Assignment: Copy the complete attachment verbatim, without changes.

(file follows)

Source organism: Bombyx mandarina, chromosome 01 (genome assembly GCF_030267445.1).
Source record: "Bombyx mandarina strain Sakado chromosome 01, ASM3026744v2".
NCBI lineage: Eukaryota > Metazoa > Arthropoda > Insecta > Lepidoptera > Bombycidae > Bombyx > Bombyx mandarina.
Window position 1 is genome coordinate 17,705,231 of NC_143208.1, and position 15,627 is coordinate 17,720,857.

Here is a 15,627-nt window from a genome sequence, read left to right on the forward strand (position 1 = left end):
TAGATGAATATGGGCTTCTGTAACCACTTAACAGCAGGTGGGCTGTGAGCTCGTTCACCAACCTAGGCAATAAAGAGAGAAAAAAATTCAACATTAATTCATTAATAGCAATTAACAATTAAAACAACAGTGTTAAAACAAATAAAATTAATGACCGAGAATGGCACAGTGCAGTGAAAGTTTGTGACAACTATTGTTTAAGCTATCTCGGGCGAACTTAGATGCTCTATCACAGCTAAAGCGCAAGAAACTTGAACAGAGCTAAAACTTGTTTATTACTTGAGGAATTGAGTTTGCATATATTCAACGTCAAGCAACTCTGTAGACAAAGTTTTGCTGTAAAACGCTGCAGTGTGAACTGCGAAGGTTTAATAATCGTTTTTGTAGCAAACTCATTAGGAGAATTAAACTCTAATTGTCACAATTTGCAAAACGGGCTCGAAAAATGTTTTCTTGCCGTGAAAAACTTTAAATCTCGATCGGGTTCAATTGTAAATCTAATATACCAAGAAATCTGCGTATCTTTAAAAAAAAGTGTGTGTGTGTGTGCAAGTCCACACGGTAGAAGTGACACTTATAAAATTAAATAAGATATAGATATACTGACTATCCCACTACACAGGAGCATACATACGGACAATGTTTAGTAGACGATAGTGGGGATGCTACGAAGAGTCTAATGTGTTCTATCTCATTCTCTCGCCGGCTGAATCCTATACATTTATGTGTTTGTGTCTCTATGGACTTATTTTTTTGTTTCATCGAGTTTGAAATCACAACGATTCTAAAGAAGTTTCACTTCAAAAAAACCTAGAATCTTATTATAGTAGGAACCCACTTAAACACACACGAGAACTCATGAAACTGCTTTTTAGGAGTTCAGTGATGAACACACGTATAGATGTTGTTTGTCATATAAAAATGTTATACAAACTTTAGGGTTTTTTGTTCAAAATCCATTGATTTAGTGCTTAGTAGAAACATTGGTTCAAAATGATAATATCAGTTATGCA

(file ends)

Source organism: Bombyx mandarina, chromosome 01 (genome assembly GCF_030267445.1).
Source record: "Bombyx mandarina strain Sakado chromosome 01, ASM3026744v2".
NCBI lineage: Eukaryota > Metazoa > Arthropoda > Insecta > Lepidoptera > Bombycidae > Bombyx > Bombyx mandarina.
Window position 1 is genome coordinate 17,705,231 of NC_143208.1, and position 15,627 is coordinate 17,720,857.

Here is a 15,627-nt window from a genome sequence, read left to right on the forward strand (position 1 = left end):
TAGATGAATATGGGCTTCTGTAACCACTTAACAGCAGGTGGGCTGTGAGCTCGTTCACCAACCTAGGCAATAAAGAGAGAAAAAAATTCAACATTAATTCATTAATAGCAATTAACAATTAAAACAACAGTGTTAAAACAAATAAAATTAATGACCGAGAATGGCACAGTGCAGTGAAAGTTTGTGACAACTATTGTTTAAGCTATCTCGGGCGAACTTAGATGCTCTATCACAGCTAAAGCGCAAGAAACTTGAACAGAGCTAAAACTTGTTTATTACTTGAGGAATTGAGTTTGCATATATTCAACGTCAAGCAACTCTGTAGACAAAGTTTTGCTGTAAAACGCTGCAGTGTGAACTGCGAAGGTTTAATAATCGTTTTTGTAGCAAACTCATTAGGAGAATTAAACTCTAATTGTCACAATTTGCAAAACGGGCTCGAAAAATGTTTTCTTGCCGTGAAAAACTTTAAATCTCGATCGGGTTCAATTGTAAATCTAATATACCAAGAAATCTGCGTATCTTTAAAAAAAAGTGTGTGTGTGTGTGCAAGTCCACACGGTAGAAGTGACACTTATAAAATTAAATAAGATATAGATATACTGACTATCCCACTACACAGGAGCATACATACGGACAATGTTTAGTAGACGATAGTGGGGATGCTACGAAGAGTCTAATGTGTTCTATCTCATTCTCTCGCCGGCTGAATCCTATACATTTATGTGTTTGTGTCTCTATGGACTTATTTTTTTGTTTCATCGAGTTTGAAATCACAACGATTCTAAAGAAGTTTCACTTCAAAAAAACCTAGAATCTTATTATAGTAGGAACCCACTTAAACACACACGAGAACTCATGAAACTGCTTTTTAGGAGTTCAGTGATGAACACACGTATAGATGTTGTTTGTCATATAAAAATGTTATACAAACTTTAGGGTTTTTTGTTCAAAATCCATTGATTTAGTGCTTAGTAGAAACATTGGTTCAAAATGATAATATCAGTTATGCA